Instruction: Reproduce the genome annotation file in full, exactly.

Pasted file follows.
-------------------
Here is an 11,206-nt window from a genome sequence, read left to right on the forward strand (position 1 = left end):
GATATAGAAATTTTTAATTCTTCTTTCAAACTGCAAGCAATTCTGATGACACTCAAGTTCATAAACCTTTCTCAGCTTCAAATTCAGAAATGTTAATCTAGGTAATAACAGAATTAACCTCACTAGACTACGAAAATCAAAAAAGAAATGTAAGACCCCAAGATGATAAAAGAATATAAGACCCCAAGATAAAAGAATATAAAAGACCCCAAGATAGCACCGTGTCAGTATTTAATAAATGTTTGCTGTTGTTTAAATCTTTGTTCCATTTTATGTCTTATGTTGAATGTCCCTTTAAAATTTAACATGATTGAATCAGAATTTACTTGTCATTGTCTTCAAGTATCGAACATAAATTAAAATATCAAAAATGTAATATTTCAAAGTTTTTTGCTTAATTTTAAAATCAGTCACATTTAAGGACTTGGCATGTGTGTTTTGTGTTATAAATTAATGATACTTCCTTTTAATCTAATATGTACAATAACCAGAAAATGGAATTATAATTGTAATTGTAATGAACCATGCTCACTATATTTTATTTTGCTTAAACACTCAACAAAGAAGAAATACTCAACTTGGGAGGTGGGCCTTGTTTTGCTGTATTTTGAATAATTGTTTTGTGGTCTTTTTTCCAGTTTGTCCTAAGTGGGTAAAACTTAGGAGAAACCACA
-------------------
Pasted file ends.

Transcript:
Here is an 11,206-nt window from a genome sequence, read left to right on the forward strand (position 1 = left end):
GATATAGAAATTTTTAATTCTTCTTTCAAACTGCAAGCAATTCTGATGACACTCAAGTTCATAAACCTTTCTCAGCTTCAAATTCAGAAATGTTAATCTAGGTAATAACAGAATTAACCTCACTAGACTACGAAAATCAAAAAAGAAATGTAAGACCCCAAGATGATAAAAGAATATAAGACCCCAAGATAAAAGAATATAAAAGACCCCAAGATAGCACCGTGTCAGTATTTAATAAATGTTTGCTGTTGTTTAAATCTTTGTTCCATTTTATGTCTTATGTTGAATGTCCCTTTAAAATTTAACATGATTGAATCAGAATTTACTTGTCATTGTCTTCAAGTATCGAACATAAATTAAAATATCAAAAATGTAATATTTCAAAGTTTTTTGCTTAATTTTAAAATCAGTCACATTTAAGGACTTGGCATGTGTGTTTTGTGTTATAAATTAATGATACTTCCTTTTAATCTAATATGTACAATAACCAGAAAATGGAATTATAATTGTAATTGTAATGAACCATGCTCACTATATTTTATTTTGCTTAAACACTCAACAAAGAAGAAATACTCAACTTGGGAGGTGGGCCTTGTTTTGCTGTATTTTGAATAATTGTTTTGTGGTCTTTTTTCCAGTTTGTCCTAAGTGGGTAAAACTTAGGAGAAACCACA